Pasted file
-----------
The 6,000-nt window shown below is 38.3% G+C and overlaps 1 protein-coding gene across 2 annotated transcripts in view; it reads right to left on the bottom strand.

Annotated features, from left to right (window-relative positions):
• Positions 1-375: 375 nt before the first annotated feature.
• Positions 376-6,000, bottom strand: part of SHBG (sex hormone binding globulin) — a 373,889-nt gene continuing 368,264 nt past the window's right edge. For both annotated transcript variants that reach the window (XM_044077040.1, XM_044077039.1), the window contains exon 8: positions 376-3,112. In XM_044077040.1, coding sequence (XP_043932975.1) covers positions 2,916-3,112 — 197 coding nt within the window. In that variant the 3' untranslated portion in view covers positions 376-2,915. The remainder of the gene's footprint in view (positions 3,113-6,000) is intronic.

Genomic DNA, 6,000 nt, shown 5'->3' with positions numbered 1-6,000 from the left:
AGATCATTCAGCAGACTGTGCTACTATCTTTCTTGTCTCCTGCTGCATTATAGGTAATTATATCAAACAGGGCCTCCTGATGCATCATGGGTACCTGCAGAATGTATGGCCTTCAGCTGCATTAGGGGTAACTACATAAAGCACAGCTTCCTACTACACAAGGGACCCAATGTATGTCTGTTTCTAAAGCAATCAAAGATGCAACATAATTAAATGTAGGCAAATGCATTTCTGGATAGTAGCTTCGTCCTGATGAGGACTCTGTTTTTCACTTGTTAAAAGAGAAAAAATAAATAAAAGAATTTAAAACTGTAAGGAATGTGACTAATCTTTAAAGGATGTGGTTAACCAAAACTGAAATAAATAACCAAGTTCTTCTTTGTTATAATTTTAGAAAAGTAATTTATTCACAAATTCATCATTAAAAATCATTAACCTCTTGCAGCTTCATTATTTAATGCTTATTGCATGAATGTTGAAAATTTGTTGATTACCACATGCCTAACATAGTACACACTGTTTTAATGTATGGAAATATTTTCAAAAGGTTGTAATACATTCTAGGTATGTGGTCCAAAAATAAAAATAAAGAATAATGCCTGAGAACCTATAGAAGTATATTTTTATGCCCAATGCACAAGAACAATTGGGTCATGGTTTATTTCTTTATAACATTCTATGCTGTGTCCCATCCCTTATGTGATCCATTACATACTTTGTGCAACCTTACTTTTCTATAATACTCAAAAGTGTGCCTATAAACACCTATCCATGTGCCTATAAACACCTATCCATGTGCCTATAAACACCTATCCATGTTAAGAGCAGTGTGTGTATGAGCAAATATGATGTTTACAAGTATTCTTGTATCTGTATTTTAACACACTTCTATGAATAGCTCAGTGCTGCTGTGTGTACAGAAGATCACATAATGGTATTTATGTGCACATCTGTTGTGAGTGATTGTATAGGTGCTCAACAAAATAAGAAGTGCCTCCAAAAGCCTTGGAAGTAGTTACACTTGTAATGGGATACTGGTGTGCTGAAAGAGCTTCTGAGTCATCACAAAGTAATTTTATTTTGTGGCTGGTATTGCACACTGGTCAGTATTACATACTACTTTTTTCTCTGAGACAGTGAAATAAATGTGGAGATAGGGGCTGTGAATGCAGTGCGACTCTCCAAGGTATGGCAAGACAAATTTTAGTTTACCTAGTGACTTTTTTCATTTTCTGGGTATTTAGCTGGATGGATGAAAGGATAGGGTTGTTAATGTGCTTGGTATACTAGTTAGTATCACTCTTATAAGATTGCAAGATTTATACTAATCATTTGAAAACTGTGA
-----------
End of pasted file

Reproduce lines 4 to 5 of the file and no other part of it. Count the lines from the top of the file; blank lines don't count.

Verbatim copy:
• Positions 376-6,000, bottom strand: part of SHBG (sex hormone binding globulin) — a 373,889-nt gene continuing 368,264 nt past the window's right edge. For both annotated transcript variants that reach the window (XM_044077040.1, XM_044077039.1), the window contains exon 8: positions 376-3,112. In XM_044077040.1, coding sequence (XP_043932975.1) covers positions 2,916-3,112 — 197 coding nt within the window. In that variant the 3' untranslated portion in view covers positions 376-2,915. The remainder of the gene's footprint in view (positions 3,113-6,000) is intronic.

Genomic DNA, 6,000 nt, shown 5'->3' with positions numbered 1-6,000 from the left: